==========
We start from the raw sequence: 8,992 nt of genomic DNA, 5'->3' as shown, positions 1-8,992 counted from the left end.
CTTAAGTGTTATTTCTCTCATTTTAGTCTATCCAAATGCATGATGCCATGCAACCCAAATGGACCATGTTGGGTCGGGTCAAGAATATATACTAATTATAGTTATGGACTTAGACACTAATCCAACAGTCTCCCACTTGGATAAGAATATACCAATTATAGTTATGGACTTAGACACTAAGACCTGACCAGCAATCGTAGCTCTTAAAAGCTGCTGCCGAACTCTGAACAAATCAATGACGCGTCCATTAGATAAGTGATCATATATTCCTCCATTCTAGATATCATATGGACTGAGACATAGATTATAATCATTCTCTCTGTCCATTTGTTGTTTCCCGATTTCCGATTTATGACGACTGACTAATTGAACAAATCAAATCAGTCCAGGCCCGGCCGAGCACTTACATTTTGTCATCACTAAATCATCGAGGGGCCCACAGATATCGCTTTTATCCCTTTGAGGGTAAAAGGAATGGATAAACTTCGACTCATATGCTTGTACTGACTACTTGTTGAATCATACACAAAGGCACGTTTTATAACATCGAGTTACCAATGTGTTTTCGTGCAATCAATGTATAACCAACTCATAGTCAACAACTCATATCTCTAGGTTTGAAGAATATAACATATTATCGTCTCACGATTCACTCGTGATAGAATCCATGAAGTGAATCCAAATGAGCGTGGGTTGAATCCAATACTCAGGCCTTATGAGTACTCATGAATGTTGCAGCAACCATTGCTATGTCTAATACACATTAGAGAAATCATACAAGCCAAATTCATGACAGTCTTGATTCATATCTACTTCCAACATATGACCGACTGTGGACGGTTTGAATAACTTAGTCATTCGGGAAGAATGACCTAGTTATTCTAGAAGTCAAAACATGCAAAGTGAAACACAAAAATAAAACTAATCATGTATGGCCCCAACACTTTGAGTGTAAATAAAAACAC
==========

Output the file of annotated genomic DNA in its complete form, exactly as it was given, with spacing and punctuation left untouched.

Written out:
We start from the raw sequence: 8,992 nt of genomic DNA, 5'->3' as shown, positions 1-8,992 counted from the left end.
CTTAAGTGTTATTTCTCTCATTTTAGTCTATCCAAATGCATGATGCCATGCAACCCAAATGGACCATGTTGGGTCGGGTCAAGAATATATACTAATTATAGTTATGGACTTAGACACTAATCCAACAGTCTCCCACTTGGATAAGAATATACCAATTATAGTTATGGACTTAGACACTAAGACCTGACCAGCAATCGTAGCTCTTAAAAGCTGCTGCCGAACTCTGAACAAATCAATGACGCGTCCATTAGATAAGTGATCATATATTCCTCCATTCTAGATATCATATGGACTGAGACATAGATTATAATCATTCTCTCTGTCCATTTGTTGTTTCCCGATTTCCGATTTATGACGACTGACTAATTGAACAAATCAAATCAGTCCAGGCCCGGCCGAGCACTTACATTTTGTCATCACTAAATCATCGAGGGGCCCACAGATATCGCTTTTATCCCTTTGAGGGTAAAAGGAATGGATAAACTTCGACTCATATGCTTGTACTGACTACTTGTTGAATCATACACAAAGGCACGTTTTATAACATCGAGTTACCAATGTGTTTTCGTGCAATCAATGTATAACCAACTCATAGTCAACAACTCATATCTCTAGGTTTGAAGAATATAACATATTATCGTCTCACGATTCACTCGTGATAGAATCCATGAAGTGAATCCAAATGAGCGTGGGTTGAATCCAATACTCAGGCCTTATGAGTACTCATGAATGTTGCAGCAACCATTGCTATGTCTAATACACATTAGAGAAATCATACAAGCCAAATTCATGACAGTCTTGATTCATATCTACTTCCAACATATGACCGACTGTGGACGGTTTGAATAACTTAGTCATTCGGGAAGAATGACCTAGTTATTCTAGAAGTCAAAACATGCAAAGTGAAACACAAAAATAAAACTAATCATGTATGGCCCCAACACTTTGAGTGTAAATAAAAACAC